basics for finding things to work on, how to handle the WordPress source code, how to submit your work and what you might expect to happen from there.
I’ve published another article over on wpdaily.co exploring the concept of hooks. I remember when starting out that people kept mentioning hooks and filters and actions and… it took a while to grasp what they each meant. I think the first time I started to grasp it was when I read the codex and saw this:
You can sometimes accomplish the same goal with either an action or a filter. For example, if you want your plugin to change the text of a post, you might add an action function to publish_post (so the post is modified as it is saved to the database), or a filter function to the_content (so the post is modified as it is displayed in the browser screen).
And realized that actions and filters are each kinds of hooks. In the post I use a metaphor of procedural programming as people standing in a line waiting to register at the DMV. I hope it will help you understand hooks a little bit better. read it now at Hooks, In a Glorious Nutshell – WP Daily.
If not, then this might be your seriously-simple primer. Let me quickly give you some thoughts about hooks, actions and filters. You can probably take it from there.
Order of Operations
Websites and any programming (procedural at least) has an order that things are done in. They are done in this same order every time and many pains are made to ensure this.
Think of something simple that you engage with every single day, like starting a car. Insert keys, turn keys, hold for a brief moment, and then release. Car starts. There is no alternative way to do this with your current vehicle (unless you buy a new one with those fancy “auto start” features). This is a procedure, and order of how things are done.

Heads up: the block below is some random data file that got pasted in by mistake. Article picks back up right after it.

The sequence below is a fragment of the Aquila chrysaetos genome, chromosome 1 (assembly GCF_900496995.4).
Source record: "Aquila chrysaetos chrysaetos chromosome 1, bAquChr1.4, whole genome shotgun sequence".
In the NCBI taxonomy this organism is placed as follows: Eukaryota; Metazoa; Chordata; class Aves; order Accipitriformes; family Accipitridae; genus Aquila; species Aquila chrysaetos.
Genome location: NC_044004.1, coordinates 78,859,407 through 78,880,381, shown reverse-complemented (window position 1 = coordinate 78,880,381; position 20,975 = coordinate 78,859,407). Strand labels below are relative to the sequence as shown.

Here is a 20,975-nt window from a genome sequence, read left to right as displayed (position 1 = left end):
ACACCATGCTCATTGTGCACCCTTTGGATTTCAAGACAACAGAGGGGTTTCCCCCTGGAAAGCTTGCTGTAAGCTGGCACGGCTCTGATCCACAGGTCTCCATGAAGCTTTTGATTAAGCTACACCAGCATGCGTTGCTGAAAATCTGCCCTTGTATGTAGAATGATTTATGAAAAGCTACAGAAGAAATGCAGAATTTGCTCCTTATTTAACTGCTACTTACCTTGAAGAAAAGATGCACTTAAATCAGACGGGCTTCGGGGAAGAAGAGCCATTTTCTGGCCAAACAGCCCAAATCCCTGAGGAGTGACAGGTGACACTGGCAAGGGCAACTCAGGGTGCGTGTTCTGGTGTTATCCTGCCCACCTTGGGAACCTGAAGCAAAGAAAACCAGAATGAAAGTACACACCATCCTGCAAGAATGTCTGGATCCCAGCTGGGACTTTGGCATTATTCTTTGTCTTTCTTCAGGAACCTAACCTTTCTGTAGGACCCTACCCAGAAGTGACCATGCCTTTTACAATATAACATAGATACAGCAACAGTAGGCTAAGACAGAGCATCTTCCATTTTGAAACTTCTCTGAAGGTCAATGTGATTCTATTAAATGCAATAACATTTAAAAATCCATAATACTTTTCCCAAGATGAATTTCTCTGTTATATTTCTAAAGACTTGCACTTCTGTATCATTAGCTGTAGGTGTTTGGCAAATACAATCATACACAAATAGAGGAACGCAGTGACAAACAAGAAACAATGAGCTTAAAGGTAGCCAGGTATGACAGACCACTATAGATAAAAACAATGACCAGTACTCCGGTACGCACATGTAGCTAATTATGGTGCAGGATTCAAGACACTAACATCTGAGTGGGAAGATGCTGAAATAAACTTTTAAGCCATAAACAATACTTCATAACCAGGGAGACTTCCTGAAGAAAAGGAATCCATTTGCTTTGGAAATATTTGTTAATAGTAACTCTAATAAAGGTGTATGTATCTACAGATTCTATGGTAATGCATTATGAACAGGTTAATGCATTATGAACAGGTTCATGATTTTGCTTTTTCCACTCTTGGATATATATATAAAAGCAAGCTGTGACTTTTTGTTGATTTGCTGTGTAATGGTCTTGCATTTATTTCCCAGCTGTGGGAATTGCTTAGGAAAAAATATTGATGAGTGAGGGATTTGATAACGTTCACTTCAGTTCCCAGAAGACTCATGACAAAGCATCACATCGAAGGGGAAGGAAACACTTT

If something is out of order in can confuse and confound the programming. Especially a website, and WordPress is no different. Things all happen in a certain order when a page is created on the sever via php and delivered to the client as html.
The server reads the php and goes through all the commands pulling data from the database and placing it in the proper place. This is great and keeps everything running smoothly and webpages loading nicely and properly.
Imagine now that you wanted to alter or modify how something, somewhere happened (vague, I know) and needed to interrupt or have access to this execution order. This is where hooks come in.
Think of this execution order as a line or queue at the DMV or at a busy clinic. Everyone comes in and takes a number and sits down to wait their turn. Everyone has their own agenda in this case with their individual business not too dependent on each other, and things will move much much slower than your website, but focus on the ordering concept.
Imagine this is your program, everyone has their data and they bring it to the forefront at the needed time and deposit it or something is done with it. A single file line of ‘actions’ that need doing to accomplish the goal of the program/site/business.
This is similar to a program, website or in our case WordPress. Think about the time each number is called. There is a little space before the person with that number gets to the desk, then they do their business, and there is a time after they leave the desk before the next number is called.
These brief time periods are hooks. In programming sometimes they are set aside and a hook is built into the code, so you can do something before the person gets to the desk, or something with the data they bring after they have brought it.
Now that you’ve got the very basics of hooks and how this works, it’s time for you to learn to build your own, or at least experiment a little.